“Volatile and unpredictable.” Those are the terms used in this new Yale Climate Connections video produced by independent videographer Peter Sinclair.
You can throw in other descriptors too: How about “ever- and quickly changing”? And subject to sudden ups and downs, many of them seemingly under no one’s control.
That’s the portrait of the 2021 fall and early winter situation with global energy supplies and prices, as depicted by several experts in the video.
“Demand for the product [liquified natural gas] has been off the charts,” says Cheneire Energy CEO Jack Fusco.
University of Bristol professor Hannah Bloomfield points to what she calls a “unique” three-month-long wind drought at sea between April and September, bringing wind turbines to a virtual halt. Others in the video point to soaring demand as countries’ economies were attempting to rebound from COVID-driven slowdowns and shutdowns, during which suppliers failed to build-up adequate supplies for rising economies thirsty for more energy.
Energy, international politics, and economics guru Daniel Yergin points to gas earlier exported to Western Europe and the United Kingdom going instead to China. Another expert, Mikhail Krutikhin, co-founder of RusEnergy Consultancy, points a firm finger at Russia, saying it reduced shipments of gas supplies to Europe for “purely political reasons …. We know that Russia could very easily provide additional gas to Germany and to other countries.”
With increased U.S. exports of natural gas, consumers across the country may find themselves more exposed to global price swings for a fuel widely used for both electrical generation and home heating. As fossil fuel prices increase, shifts to renewable energy, solar, and wind may increase as consumers try to buffer themselves from the increasingly volatile swings in the market for natural gas. Similarly, lower fossil fuel prices temper momentum for renewable energies. The pendulum continues.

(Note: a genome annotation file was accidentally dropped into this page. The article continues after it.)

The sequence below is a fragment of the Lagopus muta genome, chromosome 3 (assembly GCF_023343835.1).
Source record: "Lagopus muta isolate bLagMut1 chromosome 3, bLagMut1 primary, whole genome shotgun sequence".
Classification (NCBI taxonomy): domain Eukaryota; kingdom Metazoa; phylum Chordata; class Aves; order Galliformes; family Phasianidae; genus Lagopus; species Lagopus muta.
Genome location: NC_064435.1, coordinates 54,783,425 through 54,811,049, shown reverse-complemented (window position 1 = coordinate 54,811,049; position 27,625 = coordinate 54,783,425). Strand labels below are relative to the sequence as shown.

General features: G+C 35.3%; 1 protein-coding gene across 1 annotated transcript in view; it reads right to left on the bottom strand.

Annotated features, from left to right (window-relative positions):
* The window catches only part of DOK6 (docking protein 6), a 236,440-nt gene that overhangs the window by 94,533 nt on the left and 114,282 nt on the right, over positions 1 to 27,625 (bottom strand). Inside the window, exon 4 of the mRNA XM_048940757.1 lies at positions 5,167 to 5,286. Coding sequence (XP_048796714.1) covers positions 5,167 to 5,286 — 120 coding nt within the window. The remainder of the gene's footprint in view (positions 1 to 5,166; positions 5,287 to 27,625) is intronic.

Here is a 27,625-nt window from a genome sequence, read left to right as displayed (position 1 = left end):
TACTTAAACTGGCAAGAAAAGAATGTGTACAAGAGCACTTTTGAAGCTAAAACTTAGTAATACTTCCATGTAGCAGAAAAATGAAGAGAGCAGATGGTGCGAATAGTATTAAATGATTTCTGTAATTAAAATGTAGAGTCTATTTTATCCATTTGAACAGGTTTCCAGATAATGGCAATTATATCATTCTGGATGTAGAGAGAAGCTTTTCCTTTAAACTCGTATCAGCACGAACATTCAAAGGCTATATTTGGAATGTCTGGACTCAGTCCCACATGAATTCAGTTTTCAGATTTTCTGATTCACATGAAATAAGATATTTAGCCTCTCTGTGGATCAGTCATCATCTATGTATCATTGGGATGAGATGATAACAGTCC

“We’re in this problem because we’re actually decarbonizing very slowly,” says Bloomfield. “If we’d have pushed through, and had really gotten a bit further with our decarbonization, the problem might not have been as big … It looks like it’s going to be quite a challenging winter across most of Europe.”
Given record warmth in North American during much of December and with global political and pandemic concerns frequently changing, it’s best to view the video as a “snapshot in time” – more as a look at some major factors influencing how things have gotten to where they are in 2021, and not so much as a precise crystal ball for anticipating what’s coming ahead in 2022 in terms of global energy pricing ups and downs.
As Bloomfield reminds us, “It’s a bit of one thing after another.” Stay tuned.